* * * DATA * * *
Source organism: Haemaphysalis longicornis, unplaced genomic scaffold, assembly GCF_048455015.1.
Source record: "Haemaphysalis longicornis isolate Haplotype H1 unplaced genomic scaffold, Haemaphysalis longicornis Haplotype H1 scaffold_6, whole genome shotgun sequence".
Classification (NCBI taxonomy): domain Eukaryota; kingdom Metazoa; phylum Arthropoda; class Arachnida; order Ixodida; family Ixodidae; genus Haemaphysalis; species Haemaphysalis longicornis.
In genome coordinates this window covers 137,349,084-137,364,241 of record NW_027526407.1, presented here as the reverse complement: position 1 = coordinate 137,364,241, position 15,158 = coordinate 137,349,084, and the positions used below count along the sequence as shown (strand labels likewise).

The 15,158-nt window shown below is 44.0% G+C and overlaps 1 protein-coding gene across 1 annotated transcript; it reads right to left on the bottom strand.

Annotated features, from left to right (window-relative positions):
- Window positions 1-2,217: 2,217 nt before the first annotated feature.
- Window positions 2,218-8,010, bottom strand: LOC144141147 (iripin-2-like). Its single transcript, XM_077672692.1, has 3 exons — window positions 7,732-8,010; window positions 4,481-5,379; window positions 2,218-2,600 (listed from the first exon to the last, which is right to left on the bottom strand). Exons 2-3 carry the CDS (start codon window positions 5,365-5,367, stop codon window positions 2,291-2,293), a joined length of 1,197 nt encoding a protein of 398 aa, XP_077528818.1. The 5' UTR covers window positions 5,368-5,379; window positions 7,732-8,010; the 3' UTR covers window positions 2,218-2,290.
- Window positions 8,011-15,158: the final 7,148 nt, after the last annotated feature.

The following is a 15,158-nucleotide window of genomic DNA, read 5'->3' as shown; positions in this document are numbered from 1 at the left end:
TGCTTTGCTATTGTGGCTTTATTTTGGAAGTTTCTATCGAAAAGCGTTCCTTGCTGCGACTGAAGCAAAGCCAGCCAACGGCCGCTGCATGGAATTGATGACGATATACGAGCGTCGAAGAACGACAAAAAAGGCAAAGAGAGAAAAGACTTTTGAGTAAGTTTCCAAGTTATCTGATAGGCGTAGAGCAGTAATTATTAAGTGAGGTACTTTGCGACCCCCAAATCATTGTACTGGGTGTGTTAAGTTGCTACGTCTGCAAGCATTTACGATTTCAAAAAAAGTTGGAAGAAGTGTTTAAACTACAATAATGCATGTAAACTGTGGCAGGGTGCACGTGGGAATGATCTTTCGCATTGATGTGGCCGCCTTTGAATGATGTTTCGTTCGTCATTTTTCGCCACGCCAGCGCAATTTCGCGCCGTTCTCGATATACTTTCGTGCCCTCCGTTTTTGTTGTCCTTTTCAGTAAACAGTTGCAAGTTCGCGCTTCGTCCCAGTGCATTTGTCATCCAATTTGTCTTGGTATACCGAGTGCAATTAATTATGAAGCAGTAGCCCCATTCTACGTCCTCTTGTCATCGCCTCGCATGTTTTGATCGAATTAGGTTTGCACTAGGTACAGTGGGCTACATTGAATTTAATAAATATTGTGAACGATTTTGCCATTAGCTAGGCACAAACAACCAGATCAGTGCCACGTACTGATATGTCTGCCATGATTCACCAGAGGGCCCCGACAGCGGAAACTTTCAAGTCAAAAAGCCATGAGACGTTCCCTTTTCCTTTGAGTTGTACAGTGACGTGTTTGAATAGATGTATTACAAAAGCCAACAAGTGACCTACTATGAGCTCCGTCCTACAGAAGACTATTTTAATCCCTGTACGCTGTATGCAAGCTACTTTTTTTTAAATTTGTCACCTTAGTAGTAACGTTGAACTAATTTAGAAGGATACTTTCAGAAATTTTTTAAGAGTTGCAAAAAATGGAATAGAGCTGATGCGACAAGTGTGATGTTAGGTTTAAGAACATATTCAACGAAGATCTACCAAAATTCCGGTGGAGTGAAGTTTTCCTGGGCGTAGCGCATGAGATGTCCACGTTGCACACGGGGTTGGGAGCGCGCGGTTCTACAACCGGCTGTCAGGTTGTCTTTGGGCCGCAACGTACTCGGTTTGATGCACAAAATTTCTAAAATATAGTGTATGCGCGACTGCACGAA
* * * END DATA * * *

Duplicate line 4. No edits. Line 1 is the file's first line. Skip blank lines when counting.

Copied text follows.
In genome coordinates this window covers 137,349,084-137,364,241 of record NW_027526407.1, presented here as the reverse complement: position 1 = coordinate 137,364,241, position 15,158 = coordinate 137,349,084, and the positions used below count along the sequence as shown (strand labels likewise).